At about 4:50, or perhaps a little earlier, we will continue the committee meeting in camera for a meeting on future business.
Let me remind you that the committee will continue its hearings on Bill S-237 tomorrow morning at 10:30 a.m., where there will be two panels of witnesses.
Our dear colleague, Senator Ringuette, welcome. You have the floor. After your presentation, if there is time, we may try for some questions, but I don’t want you to feel constrained.
Hon. Pierrette Ringuette, sponsor of the bill: Thank you, chair and colleagues, for the opportunity today to present to you the bill that I’ve tabled for the second time. When I tabled it in the House of Commons the first time, it dropped from the Order Paper because there was an election call.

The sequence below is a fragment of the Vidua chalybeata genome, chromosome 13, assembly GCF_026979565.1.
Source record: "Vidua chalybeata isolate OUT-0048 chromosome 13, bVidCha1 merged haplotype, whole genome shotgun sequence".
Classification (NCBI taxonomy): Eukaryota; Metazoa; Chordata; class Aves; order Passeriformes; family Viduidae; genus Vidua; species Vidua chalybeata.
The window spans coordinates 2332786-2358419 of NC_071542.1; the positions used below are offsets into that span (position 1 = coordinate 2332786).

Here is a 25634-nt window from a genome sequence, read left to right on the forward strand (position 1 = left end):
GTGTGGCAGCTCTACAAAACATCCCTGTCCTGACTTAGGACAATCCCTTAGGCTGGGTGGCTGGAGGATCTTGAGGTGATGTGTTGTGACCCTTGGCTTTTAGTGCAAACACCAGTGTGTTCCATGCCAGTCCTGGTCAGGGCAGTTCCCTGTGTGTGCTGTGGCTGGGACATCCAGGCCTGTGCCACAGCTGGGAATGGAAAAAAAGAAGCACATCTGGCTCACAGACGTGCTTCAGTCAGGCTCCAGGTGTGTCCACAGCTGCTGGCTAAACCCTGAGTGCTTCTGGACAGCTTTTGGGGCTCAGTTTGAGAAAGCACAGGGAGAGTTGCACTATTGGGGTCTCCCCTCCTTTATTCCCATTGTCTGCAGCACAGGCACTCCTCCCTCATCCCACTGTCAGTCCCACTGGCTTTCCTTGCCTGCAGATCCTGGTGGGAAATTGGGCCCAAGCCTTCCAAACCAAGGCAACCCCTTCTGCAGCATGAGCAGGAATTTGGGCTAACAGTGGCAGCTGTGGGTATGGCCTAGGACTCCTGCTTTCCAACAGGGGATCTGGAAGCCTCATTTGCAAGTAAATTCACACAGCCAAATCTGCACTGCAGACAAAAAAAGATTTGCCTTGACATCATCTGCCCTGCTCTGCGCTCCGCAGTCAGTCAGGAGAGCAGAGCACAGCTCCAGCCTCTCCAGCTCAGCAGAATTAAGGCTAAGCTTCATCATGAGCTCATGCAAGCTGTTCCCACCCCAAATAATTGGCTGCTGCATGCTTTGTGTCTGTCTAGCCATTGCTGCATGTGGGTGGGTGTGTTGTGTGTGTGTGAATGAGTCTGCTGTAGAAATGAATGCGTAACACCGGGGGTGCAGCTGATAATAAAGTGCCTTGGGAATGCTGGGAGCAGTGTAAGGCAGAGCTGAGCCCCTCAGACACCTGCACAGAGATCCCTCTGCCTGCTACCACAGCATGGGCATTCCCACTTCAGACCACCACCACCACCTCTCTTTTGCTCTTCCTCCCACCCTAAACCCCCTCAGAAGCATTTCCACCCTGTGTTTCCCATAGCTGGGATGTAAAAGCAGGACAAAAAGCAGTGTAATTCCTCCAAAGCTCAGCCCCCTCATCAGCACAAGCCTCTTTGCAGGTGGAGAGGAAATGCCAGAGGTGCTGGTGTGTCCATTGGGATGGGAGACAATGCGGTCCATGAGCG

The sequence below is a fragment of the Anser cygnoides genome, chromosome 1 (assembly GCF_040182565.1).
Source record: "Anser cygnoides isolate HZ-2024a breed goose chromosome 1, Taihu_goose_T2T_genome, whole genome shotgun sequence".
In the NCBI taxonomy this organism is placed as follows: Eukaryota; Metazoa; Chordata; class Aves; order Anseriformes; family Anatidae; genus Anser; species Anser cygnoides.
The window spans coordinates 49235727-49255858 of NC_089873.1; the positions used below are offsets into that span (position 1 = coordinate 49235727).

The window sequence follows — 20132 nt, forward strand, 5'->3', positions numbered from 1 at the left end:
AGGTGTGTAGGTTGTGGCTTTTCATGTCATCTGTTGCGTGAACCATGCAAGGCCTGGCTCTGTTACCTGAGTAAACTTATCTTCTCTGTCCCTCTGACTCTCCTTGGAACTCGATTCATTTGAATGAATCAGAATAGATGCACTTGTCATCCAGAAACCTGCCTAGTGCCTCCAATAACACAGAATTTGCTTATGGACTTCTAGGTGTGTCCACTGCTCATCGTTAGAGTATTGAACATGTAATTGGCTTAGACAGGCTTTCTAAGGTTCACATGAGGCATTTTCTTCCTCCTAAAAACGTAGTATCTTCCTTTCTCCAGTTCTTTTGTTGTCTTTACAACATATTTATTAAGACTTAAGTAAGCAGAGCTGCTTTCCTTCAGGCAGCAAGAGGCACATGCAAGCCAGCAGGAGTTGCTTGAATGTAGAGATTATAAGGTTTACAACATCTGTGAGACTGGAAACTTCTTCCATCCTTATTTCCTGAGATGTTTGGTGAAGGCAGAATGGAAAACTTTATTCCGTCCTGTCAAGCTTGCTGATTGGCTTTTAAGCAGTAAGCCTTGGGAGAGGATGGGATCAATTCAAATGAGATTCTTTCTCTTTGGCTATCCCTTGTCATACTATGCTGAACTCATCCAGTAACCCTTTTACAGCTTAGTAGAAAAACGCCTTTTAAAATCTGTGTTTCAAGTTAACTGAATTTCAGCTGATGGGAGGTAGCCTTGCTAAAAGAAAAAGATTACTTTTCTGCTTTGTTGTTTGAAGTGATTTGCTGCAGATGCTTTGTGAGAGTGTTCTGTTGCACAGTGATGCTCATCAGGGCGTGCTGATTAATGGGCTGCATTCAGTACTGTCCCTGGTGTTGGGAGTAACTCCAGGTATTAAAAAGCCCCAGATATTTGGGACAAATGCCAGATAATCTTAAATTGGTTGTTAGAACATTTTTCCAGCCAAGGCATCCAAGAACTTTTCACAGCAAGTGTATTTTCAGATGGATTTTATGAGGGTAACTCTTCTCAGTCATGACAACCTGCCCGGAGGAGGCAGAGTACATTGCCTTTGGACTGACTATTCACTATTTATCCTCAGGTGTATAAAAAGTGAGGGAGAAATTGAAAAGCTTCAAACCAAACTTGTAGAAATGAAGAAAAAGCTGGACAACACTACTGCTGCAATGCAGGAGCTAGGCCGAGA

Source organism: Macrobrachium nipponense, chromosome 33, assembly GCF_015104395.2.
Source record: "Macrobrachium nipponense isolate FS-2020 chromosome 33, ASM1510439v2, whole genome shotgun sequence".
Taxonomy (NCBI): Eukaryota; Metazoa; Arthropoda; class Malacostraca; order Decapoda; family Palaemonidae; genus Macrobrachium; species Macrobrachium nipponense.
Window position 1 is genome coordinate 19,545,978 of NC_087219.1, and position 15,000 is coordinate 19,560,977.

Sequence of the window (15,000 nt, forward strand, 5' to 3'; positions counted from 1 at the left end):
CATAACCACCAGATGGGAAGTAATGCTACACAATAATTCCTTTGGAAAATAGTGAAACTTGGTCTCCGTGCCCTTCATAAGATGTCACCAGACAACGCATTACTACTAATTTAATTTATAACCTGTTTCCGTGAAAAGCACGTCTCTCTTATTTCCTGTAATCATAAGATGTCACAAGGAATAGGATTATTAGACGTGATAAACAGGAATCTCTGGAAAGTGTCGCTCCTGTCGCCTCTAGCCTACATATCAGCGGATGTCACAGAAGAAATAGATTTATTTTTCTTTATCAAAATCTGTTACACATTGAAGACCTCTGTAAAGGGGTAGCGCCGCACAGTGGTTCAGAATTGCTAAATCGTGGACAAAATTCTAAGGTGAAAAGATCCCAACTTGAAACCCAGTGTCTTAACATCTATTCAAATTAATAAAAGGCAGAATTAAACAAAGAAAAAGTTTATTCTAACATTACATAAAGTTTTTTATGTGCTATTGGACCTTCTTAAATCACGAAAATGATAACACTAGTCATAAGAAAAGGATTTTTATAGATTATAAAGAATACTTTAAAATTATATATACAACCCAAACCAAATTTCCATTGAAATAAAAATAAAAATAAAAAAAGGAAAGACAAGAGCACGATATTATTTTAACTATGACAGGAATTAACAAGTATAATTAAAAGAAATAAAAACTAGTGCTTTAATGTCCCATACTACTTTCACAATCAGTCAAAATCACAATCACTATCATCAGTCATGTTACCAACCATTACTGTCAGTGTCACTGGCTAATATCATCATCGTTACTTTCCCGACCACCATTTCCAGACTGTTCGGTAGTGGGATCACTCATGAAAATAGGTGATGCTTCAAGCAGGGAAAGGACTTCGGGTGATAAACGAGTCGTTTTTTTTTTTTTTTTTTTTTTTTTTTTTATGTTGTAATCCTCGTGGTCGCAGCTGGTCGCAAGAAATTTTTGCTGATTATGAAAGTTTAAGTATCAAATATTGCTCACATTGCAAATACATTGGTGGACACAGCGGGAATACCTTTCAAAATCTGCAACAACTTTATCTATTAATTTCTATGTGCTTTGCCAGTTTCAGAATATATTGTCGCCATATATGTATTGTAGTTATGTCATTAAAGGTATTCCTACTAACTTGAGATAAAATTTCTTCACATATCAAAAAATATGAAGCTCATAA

I am back at it. Essentially, I am advocating that the criminal interest rate, which is in the Criminal Code of Canada under section 347, be amended to 20 per cent and the Bank of Canada overnight rate, which is currently at 1.25 per cent. The criminal interest rate for certain products would be maxed at 21.25 per cent instead of the 60 per cent that is here.
Why have I tied this to the Bank of Canada overnight rate? It’s to ensure that with time the flexibility is there. For instance, if we get a Bank of Canada rate of 10 per cent, it is to ensure lending institutions have the flexibility to adjust the rates. Also, it will be automatically adjusted in regard to its criminality.